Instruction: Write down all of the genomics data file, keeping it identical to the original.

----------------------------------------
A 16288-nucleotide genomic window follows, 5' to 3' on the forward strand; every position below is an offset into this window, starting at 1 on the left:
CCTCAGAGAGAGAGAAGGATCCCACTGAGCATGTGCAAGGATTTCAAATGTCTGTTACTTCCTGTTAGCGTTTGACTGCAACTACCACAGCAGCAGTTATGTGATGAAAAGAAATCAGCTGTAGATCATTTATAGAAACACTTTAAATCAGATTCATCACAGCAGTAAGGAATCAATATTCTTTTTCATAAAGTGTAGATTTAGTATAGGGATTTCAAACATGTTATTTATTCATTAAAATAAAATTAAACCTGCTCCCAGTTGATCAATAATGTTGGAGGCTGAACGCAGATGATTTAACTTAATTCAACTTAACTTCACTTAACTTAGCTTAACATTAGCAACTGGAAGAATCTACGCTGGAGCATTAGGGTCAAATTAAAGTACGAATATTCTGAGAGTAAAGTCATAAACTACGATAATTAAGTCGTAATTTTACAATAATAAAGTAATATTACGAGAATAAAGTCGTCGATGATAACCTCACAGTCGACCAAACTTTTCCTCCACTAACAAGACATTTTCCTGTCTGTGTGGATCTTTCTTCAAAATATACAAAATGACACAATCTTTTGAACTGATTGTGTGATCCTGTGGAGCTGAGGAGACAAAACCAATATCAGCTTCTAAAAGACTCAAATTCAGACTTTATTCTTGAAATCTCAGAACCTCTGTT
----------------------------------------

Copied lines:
A 16288-nucleotide genomic window follows, 5' to 3' on the forward strand; every position below is an offset into this window, starting at 1 on the left:
CCTCAGAGAGAGAGAAGGATCCCACTGAGCATGTGCAAGGATTTCAAATGTCTGTTACTTCCTGTTAGCGTTTGACTGCAACTACCACAGCAGCAGTTATGTGATGAAAAGAAATCAGCTGTAGATCATTTATAGAAACACTTTAAATCAGATTCATCACAGCAGTAAGGAATCAATATTCTTTTTCATAAAGTGTAGATTTAGTATAGGGATTTCAAACATGTTATTTATTCATTAAAATAAAATTAAACCTGCTCCCAGTTGATCAATAATGTTGGAGGCTGAACGCAGATGATTTAACTTAATTCAACTTAACTTCACTTAACTTAGCTTAACATTAGCAACTGGAAGAATCTACGCTGGAGCATTAGGGTCAAATTAAAGTACGAATATTCTGAGAGTAAAGTCATAAACTACGATAATTAAGTCGTAATTTTACAATAATAAAGTAATATTACGAGAATAAAGTCGTCGATGATAACCTCACAGTCGACCAAACTTTTCCTCCACTAACAAGACATTTTCCTGTCTGTGTGGATCTTTCTTCAAAATATACAAAATGACACAATCTTTTGAACTGATTGTGTGATCCTGTGGAGCTGAGGAGACAAAACCAATATCAGCTTCTAAAAGACTCAAATTCAGACTTTATTCTTGAAATCTCAGAACCTCTGTT